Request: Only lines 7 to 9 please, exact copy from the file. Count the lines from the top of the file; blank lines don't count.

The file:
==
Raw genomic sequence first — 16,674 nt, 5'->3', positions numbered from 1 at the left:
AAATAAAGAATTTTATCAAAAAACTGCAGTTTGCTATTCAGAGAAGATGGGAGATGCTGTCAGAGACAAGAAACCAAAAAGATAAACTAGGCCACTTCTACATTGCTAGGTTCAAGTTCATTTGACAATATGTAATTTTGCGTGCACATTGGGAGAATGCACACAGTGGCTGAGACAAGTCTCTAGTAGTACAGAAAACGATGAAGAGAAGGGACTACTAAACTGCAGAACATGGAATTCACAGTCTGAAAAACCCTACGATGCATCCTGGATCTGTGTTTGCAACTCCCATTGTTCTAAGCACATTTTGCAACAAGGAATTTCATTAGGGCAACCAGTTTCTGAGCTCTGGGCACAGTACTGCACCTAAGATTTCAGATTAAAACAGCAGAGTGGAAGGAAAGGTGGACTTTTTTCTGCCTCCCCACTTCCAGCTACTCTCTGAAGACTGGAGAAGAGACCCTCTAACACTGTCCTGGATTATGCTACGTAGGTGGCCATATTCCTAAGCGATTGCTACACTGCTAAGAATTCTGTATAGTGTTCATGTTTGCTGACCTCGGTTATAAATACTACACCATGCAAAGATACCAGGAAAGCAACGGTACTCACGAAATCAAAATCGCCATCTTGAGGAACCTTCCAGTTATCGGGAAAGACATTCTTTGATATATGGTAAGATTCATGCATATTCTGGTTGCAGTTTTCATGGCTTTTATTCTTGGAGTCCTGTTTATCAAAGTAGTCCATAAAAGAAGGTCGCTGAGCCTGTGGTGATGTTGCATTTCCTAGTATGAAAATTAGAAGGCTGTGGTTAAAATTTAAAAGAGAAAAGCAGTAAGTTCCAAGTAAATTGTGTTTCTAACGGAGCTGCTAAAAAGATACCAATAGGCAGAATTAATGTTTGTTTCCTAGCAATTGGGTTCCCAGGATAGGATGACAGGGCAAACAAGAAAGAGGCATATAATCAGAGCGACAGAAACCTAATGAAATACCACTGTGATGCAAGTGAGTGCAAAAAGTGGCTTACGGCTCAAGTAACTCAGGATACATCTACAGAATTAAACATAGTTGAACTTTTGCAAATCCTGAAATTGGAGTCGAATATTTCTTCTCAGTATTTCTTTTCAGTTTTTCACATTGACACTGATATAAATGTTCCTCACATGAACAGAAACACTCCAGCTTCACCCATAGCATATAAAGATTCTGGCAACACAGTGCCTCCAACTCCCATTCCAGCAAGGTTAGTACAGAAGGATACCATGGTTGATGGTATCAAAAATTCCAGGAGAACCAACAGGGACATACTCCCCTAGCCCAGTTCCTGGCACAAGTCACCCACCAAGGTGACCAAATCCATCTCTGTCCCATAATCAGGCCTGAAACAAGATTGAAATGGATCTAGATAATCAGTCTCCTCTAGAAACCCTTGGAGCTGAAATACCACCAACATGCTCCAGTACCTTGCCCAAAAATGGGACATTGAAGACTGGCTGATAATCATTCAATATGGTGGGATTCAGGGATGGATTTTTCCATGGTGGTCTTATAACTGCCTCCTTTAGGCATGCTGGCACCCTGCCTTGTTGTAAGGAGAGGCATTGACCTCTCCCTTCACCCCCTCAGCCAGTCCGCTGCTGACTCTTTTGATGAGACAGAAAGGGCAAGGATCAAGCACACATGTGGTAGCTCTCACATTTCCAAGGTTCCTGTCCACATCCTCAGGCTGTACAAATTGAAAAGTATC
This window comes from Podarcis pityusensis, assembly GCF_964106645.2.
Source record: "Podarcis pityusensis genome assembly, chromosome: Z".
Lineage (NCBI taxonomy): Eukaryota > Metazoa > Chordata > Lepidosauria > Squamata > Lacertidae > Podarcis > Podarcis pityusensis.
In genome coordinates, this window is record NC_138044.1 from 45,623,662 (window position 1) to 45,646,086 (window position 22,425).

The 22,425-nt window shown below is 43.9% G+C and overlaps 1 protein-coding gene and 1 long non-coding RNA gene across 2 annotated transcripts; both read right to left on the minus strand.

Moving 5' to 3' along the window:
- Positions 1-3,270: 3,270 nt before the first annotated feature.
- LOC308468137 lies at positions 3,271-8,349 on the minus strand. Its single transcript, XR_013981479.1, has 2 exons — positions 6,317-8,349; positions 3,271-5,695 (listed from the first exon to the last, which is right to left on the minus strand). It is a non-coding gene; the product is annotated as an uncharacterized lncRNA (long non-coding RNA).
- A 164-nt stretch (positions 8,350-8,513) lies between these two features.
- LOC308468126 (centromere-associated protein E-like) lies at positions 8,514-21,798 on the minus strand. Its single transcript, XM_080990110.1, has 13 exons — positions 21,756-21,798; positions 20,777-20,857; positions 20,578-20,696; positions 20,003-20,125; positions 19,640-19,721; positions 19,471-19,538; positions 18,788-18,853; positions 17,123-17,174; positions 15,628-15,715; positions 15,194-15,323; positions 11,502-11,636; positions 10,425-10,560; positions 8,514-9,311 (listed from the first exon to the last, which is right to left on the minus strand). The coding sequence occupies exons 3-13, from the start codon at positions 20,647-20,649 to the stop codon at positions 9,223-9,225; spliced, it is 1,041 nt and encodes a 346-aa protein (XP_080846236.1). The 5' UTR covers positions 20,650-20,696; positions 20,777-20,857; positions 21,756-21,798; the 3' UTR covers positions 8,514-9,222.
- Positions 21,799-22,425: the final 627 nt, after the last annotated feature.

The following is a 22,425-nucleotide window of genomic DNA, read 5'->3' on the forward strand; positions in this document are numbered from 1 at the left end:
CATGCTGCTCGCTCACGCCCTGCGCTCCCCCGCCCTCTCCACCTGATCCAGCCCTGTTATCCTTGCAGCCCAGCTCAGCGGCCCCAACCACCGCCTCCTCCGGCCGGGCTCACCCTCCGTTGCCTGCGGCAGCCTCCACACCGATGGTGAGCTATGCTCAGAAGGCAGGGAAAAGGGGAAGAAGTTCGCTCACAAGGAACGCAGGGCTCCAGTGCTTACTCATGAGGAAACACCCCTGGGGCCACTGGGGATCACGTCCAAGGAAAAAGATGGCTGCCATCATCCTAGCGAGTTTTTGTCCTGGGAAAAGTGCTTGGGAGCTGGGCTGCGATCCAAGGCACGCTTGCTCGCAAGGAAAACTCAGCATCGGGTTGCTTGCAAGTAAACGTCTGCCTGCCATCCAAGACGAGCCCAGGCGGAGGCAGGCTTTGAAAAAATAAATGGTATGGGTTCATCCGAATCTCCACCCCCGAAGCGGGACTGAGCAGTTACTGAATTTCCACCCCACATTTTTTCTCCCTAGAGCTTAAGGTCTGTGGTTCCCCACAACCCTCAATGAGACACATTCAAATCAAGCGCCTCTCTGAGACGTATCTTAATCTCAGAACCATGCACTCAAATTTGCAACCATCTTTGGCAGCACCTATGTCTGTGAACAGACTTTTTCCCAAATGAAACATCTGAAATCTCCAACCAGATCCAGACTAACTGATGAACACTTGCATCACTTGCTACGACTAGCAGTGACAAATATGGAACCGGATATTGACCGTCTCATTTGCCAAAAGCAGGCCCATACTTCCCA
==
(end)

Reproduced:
The 22,425-nt window shown below is 43.9% G+C and overlaps 1 protein-coding gene and 1 long non-coding RNA gene across 2 annotated transcripts; both read right to left on the minus strand.

Moving 5' to 3' along the window:
- Positions 1-3,270: 3,270 nt before the first annotated feature.